But as stated, this cannot be right. Here is one reason. Minimizing one's contribution to global environmental change is not without costs - otherwise, we would not have this problem in the first place. Buying a more expensive hybrid car means I have less money to spend on other goods; walking to work instead of driving means I have less time to spend on projects I deem very important. Whether or not the cost is worth bearing will depend on the behavior of others; thus, my belief about the behavior of others should be a factor (though certainly not the only factor) in my decision about how or if to modify my behavior. For example, suppose I would like to contribute some money toward a gift for a colleague's baby shower. It makes perfect sense to gage my level of giving by how much others are contributing. My calculation in this case need neither be sophisticated nor be in the global warming case (though perhaps it ought to be). This point is also relevant to the issue of when to internalize costs. Garret Hardin points out that when you are the only person in the middle of the wilderness, dropping a tissue or taking an extravagant shower is not environmentally harmful. But large numbers of people doing that will be harmful. Thus, my behavior does need to take into account others - where they are and what they are doing or not doing.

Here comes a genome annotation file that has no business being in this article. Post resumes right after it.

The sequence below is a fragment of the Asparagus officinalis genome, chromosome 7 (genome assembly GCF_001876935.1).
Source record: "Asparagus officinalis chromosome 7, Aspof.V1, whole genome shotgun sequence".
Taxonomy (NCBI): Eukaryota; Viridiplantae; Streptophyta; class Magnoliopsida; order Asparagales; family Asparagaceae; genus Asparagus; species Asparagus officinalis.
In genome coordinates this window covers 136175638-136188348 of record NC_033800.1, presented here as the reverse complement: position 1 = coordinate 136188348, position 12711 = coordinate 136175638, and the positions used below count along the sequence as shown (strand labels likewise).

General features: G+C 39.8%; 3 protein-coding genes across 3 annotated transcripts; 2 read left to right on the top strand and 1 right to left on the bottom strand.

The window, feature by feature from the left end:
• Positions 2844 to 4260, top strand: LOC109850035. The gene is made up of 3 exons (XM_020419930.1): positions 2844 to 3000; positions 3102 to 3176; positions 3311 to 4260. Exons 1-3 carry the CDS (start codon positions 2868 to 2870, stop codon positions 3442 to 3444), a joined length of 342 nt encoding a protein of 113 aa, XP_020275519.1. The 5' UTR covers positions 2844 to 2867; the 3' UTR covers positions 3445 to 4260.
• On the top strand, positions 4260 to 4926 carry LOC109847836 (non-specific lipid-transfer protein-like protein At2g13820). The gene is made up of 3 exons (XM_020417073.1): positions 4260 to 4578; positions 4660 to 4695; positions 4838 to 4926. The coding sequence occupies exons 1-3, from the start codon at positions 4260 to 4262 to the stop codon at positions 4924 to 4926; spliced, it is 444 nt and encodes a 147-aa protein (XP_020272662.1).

However, Jamieson does seem to recognize later in his essay that a commitment to non-contingency with its rejection of calculation has its dangers. If people do develop stable habits that lead to positive environmental change - habits intended, for example, to minimize environmental damage -then these habits will have a kind of inertia that makes the agent slow to respond to changing circumstances. Thus, habits of conserving water and living a frugal, low-energy-consumption life may be good for the environment now in ways that pay off for future generations. However, this might not always be the case; indeed, if the environmental prospectus improves dramatically it may be better for future generations if agents engage in more development that could improve their standard of living - but the habits would act as a brake on changing strategies. Or, to use a more dramatic example, and one that Jamieson focuses on, habits may get in the way of being able to deal effectively with emergencies. That is, it may be the case that conservation strategies (and, therefore, the habits based on them) would result in disasters in particular cases - where, for example, one needs to drain a marshland to prevent malaria from wiping out large numbers of people. Thus, Jamieson also discusses the problem of complacency, and allows for escape clauses for 'extreme cases.' For example, one may reject non-contingency if an entire population's existence hangs in the balance. In that case, one may go back to the calculative model rather than rely on the ''green virtues.''3 However, on his view, aside from these sorts of extreme cases the emphasis should be on the 'green virtues.' We should be relying on them, cultivating them, as a means of achieving the very worthy end of emissions reduction. I certainly would not want to argue against this as part of a strategy - developing good habits of conservation is great. But the justification for these habits is defeasible, and defeasible precisely in response to evidence of the behavior of others.